New Blood Pressure Guidelines Could Lead To Millions More Taking Hypertension Drugs

The threshold for what is considered high blood pressure has been revised down under new guidelines, which may place nearly half of all Americans at a level of concern, and doctors are likely to start recommending that millions more start taking blood pressure medications. 

On November 13, the American College of Cardiology and the American Heart Association Task Force on Clinical Practice Guidelines issued new recommendations for doctors about when to consider patients at risk of high blood pressure, known as hypertension. The guidelines were published in the medical journal Hypertension.

The new guidelines call for healthcare professionals to begin treating high blood pressure at readings of 130/80, as opposed to the previous threshold of 140/90. The new number had been considered normal, controlled blood pressure, until these new guidelines.

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The change means that 46% of all Americans are now considered to have high blood pressure. That is a 14% increase from the previous guidelines, raising the number of Americans with high blood pressure from 72.2 million to 103.3 million, the report notes.

Studies have linked high blood pressure to an increased risk of cardiovascular disease (CVD), and lowering blood pressure has been shown to reduce those heart risks.

“In 2010, high BP was the leading cause of death and disability-adjusted life years worldwide,” the report notes. “In the United States, hypertension accounted for more CVD deaths than any other modifiable CVD risk factor and was second only to cigarette smoking as a preventable cause of death for any reason.”

In addition to setting thresholds for what is considered hypertension, the guidelines also give recommendations on proper measurement, monitoring and risk factors. The report identifies obesity, sodium intake, low potassium, low physical fitness, and alcohol use as the primary drivers of hypertension.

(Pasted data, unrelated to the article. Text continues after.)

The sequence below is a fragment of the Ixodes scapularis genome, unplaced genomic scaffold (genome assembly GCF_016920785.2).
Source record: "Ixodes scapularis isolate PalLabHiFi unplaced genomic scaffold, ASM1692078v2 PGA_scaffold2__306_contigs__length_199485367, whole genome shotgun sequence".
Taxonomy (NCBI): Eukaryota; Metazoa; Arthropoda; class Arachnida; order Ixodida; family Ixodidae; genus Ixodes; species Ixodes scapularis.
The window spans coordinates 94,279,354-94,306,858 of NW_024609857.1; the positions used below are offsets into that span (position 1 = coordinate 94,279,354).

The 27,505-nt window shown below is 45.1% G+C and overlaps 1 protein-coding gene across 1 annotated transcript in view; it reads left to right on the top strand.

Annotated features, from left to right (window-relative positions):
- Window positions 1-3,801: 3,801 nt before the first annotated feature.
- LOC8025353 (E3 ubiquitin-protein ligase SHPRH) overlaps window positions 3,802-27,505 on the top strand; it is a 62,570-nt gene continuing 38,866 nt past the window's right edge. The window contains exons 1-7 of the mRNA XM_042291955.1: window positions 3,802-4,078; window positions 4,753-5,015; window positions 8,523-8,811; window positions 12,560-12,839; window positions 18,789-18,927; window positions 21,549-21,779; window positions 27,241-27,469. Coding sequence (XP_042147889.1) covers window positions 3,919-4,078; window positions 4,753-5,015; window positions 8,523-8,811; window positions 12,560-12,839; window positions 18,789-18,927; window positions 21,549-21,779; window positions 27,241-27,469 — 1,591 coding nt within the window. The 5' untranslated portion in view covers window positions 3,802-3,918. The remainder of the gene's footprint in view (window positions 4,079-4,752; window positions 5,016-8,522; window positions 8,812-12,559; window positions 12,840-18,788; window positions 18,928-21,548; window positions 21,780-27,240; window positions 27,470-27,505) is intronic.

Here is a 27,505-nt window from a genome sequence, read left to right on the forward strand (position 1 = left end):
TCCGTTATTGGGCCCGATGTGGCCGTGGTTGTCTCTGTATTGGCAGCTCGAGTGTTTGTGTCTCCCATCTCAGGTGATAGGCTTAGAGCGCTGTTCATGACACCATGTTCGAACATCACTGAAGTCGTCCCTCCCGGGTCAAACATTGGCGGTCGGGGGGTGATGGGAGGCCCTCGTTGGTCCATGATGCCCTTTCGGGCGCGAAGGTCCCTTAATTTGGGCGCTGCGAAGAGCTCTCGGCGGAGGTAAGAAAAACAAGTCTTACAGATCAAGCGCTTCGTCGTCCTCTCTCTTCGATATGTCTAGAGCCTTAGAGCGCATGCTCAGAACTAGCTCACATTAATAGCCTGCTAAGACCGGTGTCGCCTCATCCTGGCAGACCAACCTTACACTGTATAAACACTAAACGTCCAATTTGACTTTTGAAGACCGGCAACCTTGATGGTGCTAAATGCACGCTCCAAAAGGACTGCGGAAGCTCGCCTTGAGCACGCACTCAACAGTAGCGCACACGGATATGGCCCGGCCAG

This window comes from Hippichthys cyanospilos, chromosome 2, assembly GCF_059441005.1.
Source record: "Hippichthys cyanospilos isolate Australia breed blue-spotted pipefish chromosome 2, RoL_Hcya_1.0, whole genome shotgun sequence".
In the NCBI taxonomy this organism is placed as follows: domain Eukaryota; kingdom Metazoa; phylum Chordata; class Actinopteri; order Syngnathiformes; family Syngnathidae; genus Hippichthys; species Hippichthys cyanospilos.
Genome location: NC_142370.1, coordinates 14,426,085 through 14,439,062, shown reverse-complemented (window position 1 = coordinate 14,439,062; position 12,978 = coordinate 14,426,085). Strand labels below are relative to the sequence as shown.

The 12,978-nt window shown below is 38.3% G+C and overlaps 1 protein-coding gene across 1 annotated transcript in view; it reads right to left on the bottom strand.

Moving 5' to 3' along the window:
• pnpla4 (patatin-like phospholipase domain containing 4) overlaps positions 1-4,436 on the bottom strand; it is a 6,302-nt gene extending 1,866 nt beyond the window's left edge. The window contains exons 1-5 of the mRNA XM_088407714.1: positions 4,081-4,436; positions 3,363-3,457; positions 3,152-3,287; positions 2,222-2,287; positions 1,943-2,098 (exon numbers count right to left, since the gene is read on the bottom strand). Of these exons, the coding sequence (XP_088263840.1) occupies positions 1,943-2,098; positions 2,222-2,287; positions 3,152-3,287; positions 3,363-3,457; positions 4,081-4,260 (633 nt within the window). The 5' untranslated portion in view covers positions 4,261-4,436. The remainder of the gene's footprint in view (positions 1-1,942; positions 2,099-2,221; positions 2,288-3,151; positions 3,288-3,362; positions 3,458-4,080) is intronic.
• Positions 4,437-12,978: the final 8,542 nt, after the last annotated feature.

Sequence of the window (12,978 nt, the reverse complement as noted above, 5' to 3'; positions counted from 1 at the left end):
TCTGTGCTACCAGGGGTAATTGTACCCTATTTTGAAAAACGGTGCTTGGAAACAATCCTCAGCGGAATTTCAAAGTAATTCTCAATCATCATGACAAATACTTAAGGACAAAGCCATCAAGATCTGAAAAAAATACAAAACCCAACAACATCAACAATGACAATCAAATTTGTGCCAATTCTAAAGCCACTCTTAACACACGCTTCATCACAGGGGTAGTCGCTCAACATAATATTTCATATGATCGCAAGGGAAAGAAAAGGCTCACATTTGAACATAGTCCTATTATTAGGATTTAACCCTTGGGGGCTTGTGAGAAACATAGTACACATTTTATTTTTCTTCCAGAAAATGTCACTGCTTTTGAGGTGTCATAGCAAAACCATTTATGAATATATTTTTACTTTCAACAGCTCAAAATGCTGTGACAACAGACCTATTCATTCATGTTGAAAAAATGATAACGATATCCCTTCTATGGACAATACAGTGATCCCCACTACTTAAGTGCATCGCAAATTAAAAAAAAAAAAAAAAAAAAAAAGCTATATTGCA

It also identified the use of caffeine and certain drugs, such as amphetamines, antidepressants, atypical antipsychotics, decongestants, immunosupressants, birth control pills, herbal supplements, over-the-counter pain killers, and corticosteroids as substances that those concerned with high blood pressure should avoid if possible.

Researchers who developed the guidelines acknowledge that their findings and recommendations could be controversial to some, noting that the judgment of each patient’s doctor was still paramount.

“[C]linical guidelines are increasingly required to manage the large body of accumulated knowledge related to diagnosis and management of high BP. However, guidelines often cause controversy and confusion when competing recommendations are made by different ‘expert’ groups or when changes in definitions, treatments, or treatment goals are introduced,” the guidelines state. “Now may be the time to begin the investigation of the impact of guidelines on clinical practice, costs, and patient outcomes, as well as ways to facilitate communication and collaboration between different guideline-developing organizations.”


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